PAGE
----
Putting people to work on the Moderne project is more important than deciding how or if local hiring and contracting laws will apply to the job, according to a Milwaukee union leader.
“I have people out there that are running out of benefits,” said Lyle Balistreri, president of the Milwaukee Building and Construction Trades Council. “They are running out of money.”
The AFL-CIO Housing Investment Trust Fund is investing in the proposed $55.2 million condominium and apartment project, so it will be a union job, Balistreri said. Whether city attorneys require the project comply with city hiring and contracting laws that the unions supported is a secondary point, he said.
The Department of City Development is seeking advice from city attorneys as to whether the project must comply with the law because the loan payments and interest are at market rates. City attorneys have offered a decision.
Rocky Marcoux, Milwaukee DCD commissioner, said during city budget hearings Friday that the rules should not apply to loans such as the one the Moderne developer is requesting.
The Moderne is the second case in which the city has tried to figure out how to apply the new law. In the last week, American Sewer Services Inc., Rubicon, and Underground Pipeline Inc., New Berlin, sued the city after it applied a local-bid preference to two sewer contracts.
Rick Barrett, developer of the Moderne, said he will comply with the law, called the MORE ordinance, even if the city does not require it.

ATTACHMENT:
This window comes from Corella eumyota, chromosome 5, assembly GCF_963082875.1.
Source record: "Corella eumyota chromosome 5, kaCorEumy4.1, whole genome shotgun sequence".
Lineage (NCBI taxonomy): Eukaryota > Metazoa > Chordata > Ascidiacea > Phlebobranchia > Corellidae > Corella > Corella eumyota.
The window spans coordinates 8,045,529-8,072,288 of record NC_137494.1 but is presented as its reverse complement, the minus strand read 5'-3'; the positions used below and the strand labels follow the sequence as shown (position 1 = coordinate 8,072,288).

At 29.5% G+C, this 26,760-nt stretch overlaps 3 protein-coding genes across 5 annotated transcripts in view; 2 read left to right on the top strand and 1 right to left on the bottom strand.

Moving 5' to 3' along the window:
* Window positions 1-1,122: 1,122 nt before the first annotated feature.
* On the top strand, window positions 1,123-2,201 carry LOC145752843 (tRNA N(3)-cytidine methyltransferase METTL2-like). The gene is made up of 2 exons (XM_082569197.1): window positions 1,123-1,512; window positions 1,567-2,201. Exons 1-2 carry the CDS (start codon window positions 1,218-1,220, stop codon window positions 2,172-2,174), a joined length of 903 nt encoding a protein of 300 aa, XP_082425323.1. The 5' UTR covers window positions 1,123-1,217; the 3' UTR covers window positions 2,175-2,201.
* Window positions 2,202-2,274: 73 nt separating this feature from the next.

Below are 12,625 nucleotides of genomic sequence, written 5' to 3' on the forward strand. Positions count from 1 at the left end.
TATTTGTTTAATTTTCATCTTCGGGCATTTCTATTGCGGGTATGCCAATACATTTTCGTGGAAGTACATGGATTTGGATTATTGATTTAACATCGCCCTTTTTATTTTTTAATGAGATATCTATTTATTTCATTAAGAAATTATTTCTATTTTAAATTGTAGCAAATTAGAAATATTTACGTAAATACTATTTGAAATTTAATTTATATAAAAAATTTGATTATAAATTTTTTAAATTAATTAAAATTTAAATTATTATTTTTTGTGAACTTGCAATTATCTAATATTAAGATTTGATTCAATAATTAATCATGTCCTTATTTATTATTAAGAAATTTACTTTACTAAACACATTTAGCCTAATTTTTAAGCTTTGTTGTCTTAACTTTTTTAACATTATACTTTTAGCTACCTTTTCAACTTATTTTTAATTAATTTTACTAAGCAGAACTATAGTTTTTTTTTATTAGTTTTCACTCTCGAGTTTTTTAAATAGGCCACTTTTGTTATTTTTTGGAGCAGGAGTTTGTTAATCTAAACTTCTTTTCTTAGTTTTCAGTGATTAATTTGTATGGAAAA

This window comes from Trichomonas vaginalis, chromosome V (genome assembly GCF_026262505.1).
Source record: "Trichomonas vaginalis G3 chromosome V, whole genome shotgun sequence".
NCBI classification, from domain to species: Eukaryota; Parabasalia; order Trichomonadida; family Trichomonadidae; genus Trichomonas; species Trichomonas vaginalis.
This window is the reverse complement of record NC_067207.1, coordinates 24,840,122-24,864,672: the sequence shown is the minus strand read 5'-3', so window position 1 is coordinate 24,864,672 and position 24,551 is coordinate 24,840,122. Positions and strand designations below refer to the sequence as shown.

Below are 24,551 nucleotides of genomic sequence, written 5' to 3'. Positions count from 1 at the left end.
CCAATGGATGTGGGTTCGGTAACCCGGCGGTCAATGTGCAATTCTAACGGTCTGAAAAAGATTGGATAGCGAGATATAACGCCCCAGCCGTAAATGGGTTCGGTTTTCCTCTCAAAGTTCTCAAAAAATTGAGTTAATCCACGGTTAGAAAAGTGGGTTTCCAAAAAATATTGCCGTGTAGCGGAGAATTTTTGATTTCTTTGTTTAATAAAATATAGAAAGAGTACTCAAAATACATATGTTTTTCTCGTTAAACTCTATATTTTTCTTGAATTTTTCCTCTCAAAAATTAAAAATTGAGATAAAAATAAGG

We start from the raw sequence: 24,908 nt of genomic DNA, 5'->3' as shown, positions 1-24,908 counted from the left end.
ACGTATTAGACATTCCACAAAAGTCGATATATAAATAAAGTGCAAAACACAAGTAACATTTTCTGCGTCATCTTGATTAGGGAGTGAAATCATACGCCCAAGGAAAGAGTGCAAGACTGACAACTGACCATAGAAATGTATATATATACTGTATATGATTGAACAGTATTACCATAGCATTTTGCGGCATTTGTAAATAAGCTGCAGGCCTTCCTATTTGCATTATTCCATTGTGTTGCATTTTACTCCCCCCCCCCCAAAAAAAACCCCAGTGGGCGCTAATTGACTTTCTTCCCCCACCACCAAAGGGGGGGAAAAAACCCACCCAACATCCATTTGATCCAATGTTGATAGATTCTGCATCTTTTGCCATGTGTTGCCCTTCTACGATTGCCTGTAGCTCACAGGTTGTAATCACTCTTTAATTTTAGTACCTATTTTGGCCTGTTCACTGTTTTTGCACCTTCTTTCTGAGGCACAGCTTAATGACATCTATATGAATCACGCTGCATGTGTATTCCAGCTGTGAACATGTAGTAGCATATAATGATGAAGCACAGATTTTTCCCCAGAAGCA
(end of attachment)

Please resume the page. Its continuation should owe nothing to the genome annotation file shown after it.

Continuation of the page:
“The spirit of the MORE ordinance is part of the project,” he said.
The rules should be required for the project because of the city loan, said Alderman Robert Bauman, who supported the ordinance. He said he already is dealing with questions about whether the city should loan money to Moderne, and voluntary compliance could help drum up support.
“Good for him, smart move,” Bauman said after hearing that Barrett will follow the contracting rules.
Pam Fendt, coordinator of the Good Jobs and Livable Neighborhoods Project, said the Moderne’s voluntary compliance marks a political victory for the law, if not a regulatory one.
“We think it’s great that developers take this community responsibility seriously,” said Fendt, who lobbied the city to approve the MORE law. “No matter what the interest rate of this loan, it is $10 million.”
The 22-month project is expected to create at least 1,200 construction jobs, according to a letter of support the Associated General Contractors of Greater Milwaukee sent to Milwaukee Alderman Michael Murphy.
And that, Balistreri said, trumps any regulatory or political issues surrounding the project. “For me, I wish I had more jobs like this,” Balistreri said. “Now all I have to do is get it approved.”